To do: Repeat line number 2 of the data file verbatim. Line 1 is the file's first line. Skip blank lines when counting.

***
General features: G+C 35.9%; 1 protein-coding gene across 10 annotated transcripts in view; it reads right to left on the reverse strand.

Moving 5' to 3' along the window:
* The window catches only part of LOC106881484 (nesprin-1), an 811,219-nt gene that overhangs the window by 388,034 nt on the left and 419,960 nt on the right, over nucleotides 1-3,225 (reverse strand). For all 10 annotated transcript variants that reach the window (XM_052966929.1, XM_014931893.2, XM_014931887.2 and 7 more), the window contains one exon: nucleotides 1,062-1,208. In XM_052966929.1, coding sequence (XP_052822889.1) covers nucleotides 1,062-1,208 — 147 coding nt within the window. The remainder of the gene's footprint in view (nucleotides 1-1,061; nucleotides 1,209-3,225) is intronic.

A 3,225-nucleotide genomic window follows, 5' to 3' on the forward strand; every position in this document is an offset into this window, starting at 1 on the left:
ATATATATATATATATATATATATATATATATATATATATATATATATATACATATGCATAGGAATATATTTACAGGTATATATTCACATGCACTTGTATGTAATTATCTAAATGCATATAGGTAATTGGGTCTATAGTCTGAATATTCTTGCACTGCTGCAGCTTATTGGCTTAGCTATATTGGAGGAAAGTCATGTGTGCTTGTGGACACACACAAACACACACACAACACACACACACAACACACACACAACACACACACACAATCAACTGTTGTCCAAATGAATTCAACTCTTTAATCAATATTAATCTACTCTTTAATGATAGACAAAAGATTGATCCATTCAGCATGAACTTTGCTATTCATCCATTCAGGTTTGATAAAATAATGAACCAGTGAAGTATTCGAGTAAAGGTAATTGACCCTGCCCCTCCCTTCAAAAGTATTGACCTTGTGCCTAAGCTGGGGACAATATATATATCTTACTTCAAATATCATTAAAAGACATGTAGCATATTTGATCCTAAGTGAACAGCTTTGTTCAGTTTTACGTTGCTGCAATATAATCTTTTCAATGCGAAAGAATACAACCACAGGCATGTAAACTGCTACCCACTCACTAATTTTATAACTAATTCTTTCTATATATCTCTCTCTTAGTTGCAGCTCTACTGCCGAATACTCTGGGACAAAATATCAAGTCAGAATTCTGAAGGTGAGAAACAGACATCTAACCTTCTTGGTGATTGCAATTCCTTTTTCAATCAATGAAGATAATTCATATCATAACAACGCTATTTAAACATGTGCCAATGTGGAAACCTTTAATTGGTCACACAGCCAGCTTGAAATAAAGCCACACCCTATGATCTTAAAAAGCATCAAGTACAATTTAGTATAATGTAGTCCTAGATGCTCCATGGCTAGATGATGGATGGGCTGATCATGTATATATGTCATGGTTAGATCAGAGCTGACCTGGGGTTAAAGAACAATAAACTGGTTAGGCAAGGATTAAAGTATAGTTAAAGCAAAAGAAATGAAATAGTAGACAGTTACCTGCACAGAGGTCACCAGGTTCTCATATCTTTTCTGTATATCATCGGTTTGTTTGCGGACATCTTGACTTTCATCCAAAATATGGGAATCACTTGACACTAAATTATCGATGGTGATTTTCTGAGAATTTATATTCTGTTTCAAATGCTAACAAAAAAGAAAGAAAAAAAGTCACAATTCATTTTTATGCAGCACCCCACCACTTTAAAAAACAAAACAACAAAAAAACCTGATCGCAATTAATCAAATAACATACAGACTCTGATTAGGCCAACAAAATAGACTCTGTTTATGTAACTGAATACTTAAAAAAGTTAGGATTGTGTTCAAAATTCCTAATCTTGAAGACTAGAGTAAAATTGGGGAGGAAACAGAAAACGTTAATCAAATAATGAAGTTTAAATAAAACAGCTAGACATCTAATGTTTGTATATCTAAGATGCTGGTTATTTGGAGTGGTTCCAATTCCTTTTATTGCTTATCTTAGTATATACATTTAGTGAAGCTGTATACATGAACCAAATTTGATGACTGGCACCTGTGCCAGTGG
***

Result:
Moving 5' to 3' along the window: